Why do bad things happen to kids?
I could cite you statistics on what is happening, where it’s happening, and how often. I could even tell you countless stories; but I still couldn’t tell you why. It’s hard to know what to do. While some of us might feel paralyzed in the face of the innocent suffering, others, like PA Distance senior Molly D., walk directly toward it.
When you first meet Molly, you probably wouldn’t guess she’s fiercely courageous. She’s an optimist, a pianist and a poet. She has a sweet and generous smile. Her smile persists even though she’s seen the reality of suffering. Indeed, for someone who has seen as much as Molly, she maintains boundless hope in her eyes.
Molly, immensely blessed to have grown up in safety, has long been a comforter to the abused. Her cousin, who lives down the road, adopts and fosters children from all kinds of backgrounds, and Molly was a babysitter for their family.
“I got the chance to spend time with kids who have been through the system,” she told me. “One girl had been in over fifteen foster homes, in her young life, before my mom’s cousin adopted her.” There are two other cousins her immediate and extended family care for, and Molly goes with them to their counseling sessions each week.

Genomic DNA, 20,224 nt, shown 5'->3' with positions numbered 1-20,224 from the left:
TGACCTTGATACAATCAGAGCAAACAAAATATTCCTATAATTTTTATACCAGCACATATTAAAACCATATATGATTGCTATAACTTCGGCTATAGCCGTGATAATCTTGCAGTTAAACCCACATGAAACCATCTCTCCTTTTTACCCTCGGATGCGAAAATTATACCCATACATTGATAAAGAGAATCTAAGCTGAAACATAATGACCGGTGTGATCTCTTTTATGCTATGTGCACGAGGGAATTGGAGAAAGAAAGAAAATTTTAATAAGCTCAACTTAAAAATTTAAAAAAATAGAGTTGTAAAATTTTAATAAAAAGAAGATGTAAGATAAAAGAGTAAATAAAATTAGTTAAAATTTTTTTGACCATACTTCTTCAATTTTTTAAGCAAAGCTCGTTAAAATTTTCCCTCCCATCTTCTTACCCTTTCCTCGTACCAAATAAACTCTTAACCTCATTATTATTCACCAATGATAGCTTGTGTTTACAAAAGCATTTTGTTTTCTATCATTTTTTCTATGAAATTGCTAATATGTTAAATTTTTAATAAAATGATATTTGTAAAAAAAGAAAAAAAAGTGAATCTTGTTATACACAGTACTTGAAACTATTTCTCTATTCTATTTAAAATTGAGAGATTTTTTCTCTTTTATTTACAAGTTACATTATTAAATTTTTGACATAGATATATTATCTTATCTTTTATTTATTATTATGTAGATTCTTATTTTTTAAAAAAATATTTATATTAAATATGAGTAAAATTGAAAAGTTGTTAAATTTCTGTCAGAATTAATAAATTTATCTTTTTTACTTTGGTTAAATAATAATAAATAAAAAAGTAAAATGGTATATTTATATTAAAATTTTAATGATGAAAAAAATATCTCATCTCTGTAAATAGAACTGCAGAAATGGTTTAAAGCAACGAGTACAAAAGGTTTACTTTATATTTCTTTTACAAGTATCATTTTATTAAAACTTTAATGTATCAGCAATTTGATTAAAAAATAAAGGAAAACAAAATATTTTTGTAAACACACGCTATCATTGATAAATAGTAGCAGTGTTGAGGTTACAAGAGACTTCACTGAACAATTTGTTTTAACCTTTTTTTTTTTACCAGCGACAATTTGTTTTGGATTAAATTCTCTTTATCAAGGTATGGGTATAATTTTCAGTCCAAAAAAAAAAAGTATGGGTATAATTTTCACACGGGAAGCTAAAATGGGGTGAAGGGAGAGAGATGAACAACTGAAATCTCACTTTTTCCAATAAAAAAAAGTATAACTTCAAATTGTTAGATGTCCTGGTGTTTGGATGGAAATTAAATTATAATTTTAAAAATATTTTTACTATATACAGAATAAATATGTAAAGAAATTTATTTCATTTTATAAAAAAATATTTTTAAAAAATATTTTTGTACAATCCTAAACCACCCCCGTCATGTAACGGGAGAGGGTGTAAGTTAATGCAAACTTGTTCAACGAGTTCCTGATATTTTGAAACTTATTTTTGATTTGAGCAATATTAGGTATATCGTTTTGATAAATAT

Molly has witnessed things that have made her mature beyond her years, and instead of freezing under the weight of this reality, Molly has stepped up to the plate. As she told me about all these kids she’s known, listened to, and cared for, I asked how she handles the weight of all of this.
“Oh, it’s directed my whole purpose,” she said plainly. “I want to be somebody that can hear their stories and help them overcome the things they couldn’t overcome on their own. These kids deserve a voice, and that’s what I want to give them.” I was curious how she would do that.
“I want to be somebody that can hear their stories and help them overcome the things they couldn’t overcome on their own.”
“Sometimes the world makes it harder to help than hurt,” she explained. She understands some of the ins and outs of the system, and is hoping to enter a position where she can create real change. She’s wasting no time, already taking college classes to work toward a career in child psychology.
In the meantime, before Molly becomes the renowned Dr. Molly, she will continue caring for the kids around her. “Selfless love with no strings attached is what kids need most,” she told me. It’s the simple things, like encouraging her cousin to write poetry, and getting them a journal. This year, the two of them entered the Creative Communication Poetry Book and were both featured. For now, that’s enough.
“Selfless love with no strings attached is what kids need most.”
We may never know why bad things happen to kids, and we may always feel overwhelmed by how, what, and where. When it comes to discerning what our response should be, I’m thankful the world has Molly, as both an example and a presence.